As soon as the ground is easily worked, pull your parsnips while they are still tasty and tender and store them somewhere using the method of your choice. It can be fun to have a little food waiting to be harvested as soon as spring arrives; if you haven’t grown parsnips before, give it a try!
When planting, treat these deep-growing vegetables like carrots: use a sharpened stick, magic marker, or similar object to repeatedly poke the soil five or so inches deep to make your row. Don’t space them too far apart—as long as you put one seed per hole they’ll make plenty of room for themselves. The stick helps establish a path for the parsnip through the coarser objects in your soil and aids them in becoming long and straight. When you pull the stick out, allow the hole to fill back up with soil since you don’t want the seed very deep anyway. Keep rows around a foot apart.
The biggest trick I’ve learned to growing large parsnips and carrots is mulching – between- the rows. These seeds require consistently damp soil for germination, and though mulch is only between the rows, it effectively maintains moisture throughout the entire bed. Later on when the summer sun hits us at full force, the roots greatly benefit from the reserve supply of water and drought protection provided by the mulch.
You can dig up parsnips in the fall, or simply leave them in the ground to be harvested in the spring. Since this time of year can be busy as one collects (and stores!) the fruits of their labor, I opt to leave most of my parsnips in the ground. By the time I am running out of carrots late-winter, it won’t be long before I am restocking the fridge.
Parsnips can be stored a number of ways. If you plan on freezing or refrigerating, scrub the parsnips with a sterile nylon-brush to remove any dirt. I don’t go too crazy with this step as I will later peel each root before cooking. Parsnips store nicely inside large plastic bags within the vegetable drawers of the fridge. Be sure to wedge a bunch of paper towels throughout the bag to help soak up the condensation that will otherwise gather inside. Occasionally replace the paper towels. Whenever you want a scrumptious addition to your meal, simply reach into the bag and pull out what you want. You can also peel -> chop -> blanch -> and freeze parsnips. Others have success storing parsnips in the garage or another room that isn’t heated but doesn’t sink below freezing. If you choose the latter method, don’t wash the roots, simply brush the dirt off when they are dry.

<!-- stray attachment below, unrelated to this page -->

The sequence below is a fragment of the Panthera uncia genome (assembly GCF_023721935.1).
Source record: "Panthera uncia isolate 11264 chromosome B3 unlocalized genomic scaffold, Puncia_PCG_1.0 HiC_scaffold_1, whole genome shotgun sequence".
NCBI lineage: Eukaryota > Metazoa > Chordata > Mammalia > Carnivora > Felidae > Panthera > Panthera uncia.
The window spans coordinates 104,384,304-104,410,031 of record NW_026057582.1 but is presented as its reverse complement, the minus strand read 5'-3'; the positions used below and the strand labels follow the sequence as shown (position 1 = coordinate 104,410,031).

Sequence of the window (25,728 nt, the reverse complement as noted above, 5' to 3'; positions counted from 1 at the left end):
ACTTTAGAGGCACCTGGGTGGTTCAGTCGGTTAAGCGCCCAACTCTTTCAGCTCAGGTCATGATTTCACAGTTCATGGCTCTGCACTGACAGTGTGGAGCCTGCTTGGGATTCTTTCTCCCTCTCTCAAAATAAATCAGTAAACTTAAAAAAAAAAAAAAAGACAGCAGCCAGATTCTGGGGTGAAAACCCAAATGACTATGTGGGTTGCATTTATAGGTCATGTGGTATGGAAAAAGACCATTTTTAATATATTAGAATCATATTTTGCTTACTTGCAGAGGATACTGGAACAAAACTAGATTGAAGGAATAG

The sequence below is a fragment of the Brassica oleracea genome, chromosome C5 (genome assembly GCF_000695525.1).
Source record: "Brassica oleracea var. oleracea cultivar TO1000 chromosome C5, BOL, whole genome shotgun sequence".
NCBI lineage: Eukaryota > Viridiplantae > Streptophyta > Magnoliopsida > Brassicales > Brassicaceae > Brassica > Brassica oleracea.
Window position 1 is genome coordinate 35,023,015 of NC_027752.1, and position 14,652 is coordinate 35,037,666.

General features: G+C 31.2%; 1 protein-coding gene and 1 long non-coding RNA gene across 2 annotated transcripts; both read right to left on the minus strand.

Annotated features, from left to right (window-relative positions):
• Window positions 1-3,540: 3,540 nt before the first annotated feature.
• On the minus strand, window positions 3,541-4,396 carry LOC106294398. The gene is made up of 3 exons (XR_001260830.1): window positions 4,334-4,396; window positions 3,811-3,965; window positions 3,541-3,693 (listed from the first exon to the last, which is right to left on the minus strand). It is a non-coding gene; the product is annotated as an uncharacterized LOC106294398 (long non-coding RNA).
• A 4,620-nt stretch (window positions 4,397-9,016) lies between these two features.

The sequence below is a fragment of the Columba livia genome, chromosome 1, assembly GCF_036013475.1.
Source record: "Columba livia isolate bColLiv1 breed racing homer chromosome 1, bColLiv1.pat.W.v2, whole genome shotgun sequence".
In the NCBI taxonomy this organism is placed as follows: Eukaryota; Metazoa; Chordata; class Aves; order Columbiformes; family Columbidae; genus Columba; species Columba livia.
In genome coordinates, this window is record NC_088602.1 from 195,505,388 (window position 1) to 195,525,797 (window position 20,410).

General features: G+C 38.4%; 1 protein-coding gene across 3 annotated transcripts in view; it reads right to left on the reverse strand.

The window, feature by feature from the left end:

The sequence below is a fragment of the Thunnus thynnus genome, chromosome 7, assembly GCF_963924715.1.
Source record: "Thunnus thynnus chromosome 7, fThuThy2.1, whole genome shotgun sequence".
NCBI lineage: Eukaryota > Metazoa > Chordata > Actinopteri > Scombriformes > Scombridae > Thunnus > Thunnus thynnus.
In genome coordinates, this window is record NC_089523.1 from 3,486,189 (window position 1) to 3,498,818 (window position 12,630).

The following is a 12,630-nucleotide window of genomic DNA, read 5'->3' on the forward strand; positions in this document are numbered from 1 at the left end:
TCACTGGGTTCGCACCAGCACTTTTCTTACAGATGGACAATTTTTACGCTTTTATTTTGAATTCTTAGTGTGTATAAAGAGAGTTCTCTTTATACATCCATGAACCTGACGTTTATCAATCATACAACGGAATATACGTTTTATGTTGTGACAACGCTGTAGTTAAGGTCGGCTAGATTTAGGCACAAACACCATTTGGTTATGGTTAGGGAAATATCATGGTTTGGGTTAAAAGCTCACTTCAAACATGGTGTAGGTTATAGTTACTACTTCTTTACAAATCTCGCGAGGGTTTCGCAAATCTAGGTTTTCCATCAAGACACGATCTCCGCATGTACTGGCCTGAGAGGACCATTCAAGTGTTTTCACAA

One impressive thing about these pale vegetables: they are actually extremely healthy! With loads of vitamins, antioxidants, and fiber, parsnips out-perform a lot of other vegetables we grow. Conveniently, these nutritious roots can be prepared a number of ways in the kitchen, but mashing them up like potatoes is particularly tasty! Also, try roasting large pieces of parsnip on a cookie sheet coated in olive oil, finely chopped garlic, and a little S & P. Parsnips cook extremely fast, so if you want chunks in a soup or stew, add them much later than other vegetables. Otherwise, add your nips with everything else and allow them to break down and contribute to the body of your soup.
Once you start growing parsnips, you are likely to continue to do so, partly because of the privilege of over-wintering them right in the ground. I find myself busy as a bee during the fall harvest, and having the ability to gaze at a bed of vegetables and say, “Ba, I’ll just pull them in the spring” is pretty…pretty sweet. I’ll admit though, it’s their presence on the dinner plate that keeps me planting the seeds! Stay healthy, stay happy, and during these peculiar times of isolation, stay gardening my friends!